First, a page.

Spoelman adds that since her school sits in a heartland of displaced workers, a growing number of nontraditional students are coming through her program. “Only 20 percent of jobs can be done now without a postsecondary education, and their skills have gotten rusty,” she explains. “The critical thinking that we ask our students to do is not low-grade. It’s not that they’re unintelligent. It’s that their skills haven’t been developed.”
“I try to work myself out of a job every day,” says Sue Cain, who directs the developmental education program at Eastern Kentucky, where 37 percent of this year’s incoming freshmen arrived unprepared in at least one subject. Cain should be gainfully employed for years to come, however—especially since her school is raising its minimum requirement of 18 on the ACT to 21 in reading and 19 in math next fall. Those who don’t have high enough scores will have to take developmental courses.
EKU offers six of these courses (two levels each in reading, writing, and math), and Cain estimates that a quarter of last year’s senior class had taken at least one of them. “Do these students graduate? Yes,” she emphasizes. “Do they lead successful lives? Absolutely.”
Getting to that point—and making developmental approaches effective—goes well beyond offering courses. “Developmental education done well has good results, and done badly has poor results,” Spoelman says.
“One thing that makes our program work is that students have a limited time to complete these developmental needs,” Cain points out. “They can’t just postpone taking a math course, for example.” At EKU, in fact, students can get a head start on their first year through a monthlong, 8 a.m.-to-4 p.m. First Step to College Success summer program, which provides intensive instruction in their weak subjects, as well as an evening study table and mentoring.
First Step students also can get financial aid, and once they matriculate in the fall, they receive additional tutoring and academic advising. Cain places a premium on assessment. “That’s the service most overlooked,” she notes. “Are your courses really working and are students succeeding? And we need to know what courses these students can succeed in.”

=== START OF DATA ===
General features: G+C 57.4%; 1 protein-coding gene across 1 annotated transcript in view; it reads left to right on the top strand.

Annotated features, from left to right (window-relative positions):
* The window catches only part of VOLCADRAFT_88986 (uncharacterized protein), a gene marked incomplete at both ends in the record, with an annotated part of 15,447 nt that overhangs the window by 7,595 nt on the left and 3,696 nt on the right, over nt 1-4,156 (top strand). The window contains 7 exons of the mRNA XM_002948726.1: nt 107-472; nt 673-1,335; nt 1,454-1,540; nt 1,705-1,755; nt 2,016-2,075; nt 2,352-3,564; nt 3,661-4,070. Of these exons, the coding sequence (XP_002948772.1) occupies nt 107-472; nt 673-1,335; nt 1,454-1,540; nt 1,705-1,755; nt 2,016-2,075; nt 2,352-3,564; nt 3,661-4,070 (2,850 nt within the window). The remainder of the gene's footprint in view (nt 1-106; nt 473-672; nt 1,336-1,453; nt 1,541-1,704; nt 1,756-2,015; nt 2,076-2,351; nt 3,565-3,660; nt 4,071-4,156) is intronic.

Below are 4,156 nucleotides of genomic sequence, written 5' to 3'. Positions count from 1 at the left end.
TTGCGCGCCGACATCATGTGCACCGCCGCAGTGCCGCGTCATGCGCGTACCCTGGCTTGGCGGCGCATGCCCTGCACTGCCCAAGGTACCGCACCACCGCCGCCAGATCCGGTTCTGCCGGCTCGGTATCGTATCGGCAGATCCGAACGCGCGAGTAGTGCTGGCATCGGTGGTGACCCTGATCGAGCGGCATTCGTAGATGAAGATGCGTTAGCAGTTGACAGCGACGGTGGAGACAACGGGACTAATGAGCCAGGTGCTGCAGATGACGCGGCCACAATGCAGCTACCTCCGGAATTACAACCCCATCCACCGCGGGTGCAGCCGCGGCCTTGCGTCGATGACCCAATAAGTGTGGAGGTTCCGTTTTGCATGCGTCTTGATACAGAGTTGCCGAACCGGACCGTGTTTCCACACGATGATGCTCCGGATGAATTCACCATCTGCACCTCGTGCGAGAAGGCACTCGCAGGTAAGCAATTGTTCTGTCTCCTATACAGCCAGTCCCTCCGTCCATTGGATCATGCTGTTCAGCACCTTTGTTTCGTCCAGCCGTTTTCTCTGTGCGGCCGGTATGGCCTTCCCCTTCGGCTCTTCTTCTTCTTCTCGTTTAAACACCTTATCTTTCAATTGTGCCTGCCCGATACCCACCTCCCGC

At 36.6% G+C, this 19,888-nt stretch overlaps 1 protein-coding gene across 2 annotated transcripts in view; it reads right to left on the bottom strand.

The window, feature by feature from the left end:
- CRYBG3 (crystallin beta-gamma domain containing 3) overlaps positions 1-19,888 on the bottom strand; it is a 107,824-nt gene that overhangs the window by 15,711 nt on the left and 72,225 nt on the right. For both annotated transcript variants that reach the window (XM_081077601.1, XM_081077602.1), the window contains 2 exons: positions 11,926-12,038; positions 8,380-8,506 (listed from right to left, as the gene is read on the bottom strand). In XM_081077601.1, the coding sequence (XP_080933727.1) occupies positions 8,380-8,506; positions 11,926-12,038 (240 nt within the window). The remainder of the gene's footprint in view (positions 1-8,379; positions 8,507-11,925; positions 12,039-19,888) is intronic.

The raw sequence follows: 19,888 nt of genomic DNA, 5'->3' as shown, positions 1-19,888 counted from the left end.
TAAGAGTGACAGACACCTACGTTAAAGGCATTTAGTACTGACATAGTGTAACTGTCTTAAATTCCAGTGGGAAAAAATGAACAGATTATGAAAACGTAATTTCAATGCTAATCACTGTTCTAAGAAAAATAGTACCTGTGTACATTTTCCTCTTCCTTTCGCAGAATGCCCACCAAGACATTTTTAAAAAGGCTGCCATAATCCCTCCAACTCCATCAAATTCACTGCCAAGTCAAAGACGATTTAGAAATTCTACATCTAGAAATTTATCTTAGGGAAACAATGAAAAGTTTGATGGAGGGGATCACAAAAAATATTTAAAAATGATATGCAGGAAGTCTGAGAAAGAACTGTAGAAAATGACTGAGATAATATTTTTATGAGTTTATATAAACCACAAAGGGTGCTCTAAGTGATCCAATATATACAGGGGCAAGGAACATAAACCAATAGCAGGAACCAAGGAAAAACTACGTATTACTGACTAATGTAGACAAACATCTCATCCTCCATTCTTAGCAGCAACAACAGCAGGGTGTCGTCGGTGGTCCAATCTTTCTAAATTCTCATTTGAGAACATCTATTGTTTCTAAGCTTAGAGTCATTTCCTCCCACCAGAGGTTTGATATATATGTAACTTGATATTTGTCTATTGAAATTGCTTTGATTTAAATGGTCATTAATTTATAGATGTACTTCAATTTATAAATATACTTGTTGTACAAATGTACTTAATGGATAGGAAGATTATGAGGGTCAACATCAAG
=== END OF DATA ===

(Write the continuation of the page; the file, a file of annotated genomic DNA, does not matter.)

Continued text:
A big part of the developmental work at Grand Rapids Community College involves teaching and learning more than the basic skills. “If you only address academic issues, you’re only getting at 50 percent of what drives a student to be successful,” says Spoelman, who lists goal-setting and help-seeking as equally important attributes. “Developmental education needs to give students some of the softer skills, even getting out of bed and showing up on time. We try to help them with motivational issues and stress. We’re giving them the skills to make academic life a priority.”
The City University of New York is in the ninth year of a program that relegates all remedial programs to its sprawling urban network of community colleges. That mandate suits Borough of Manhattan Community College, CUNY’s largest such college, with 17,000 full-time students (78 percent of whom have remedial needs), says President Antonio Perez, who points to the school’s motto, “Start Here, Go Anywhere.” A decision by CUNY to require higher SAT math scores to qualify for the system’s four-year colleges promises to further test BMCC’s motto and mission next year.
Besides providing semester-long courses, BMCC offers intensive programs during the summer (450 students participated this year) and during winter break as a way of eliminating or trimming back on remedial needs. The summer and winter immersion programs are free, and students taking them can test out of further remedial work.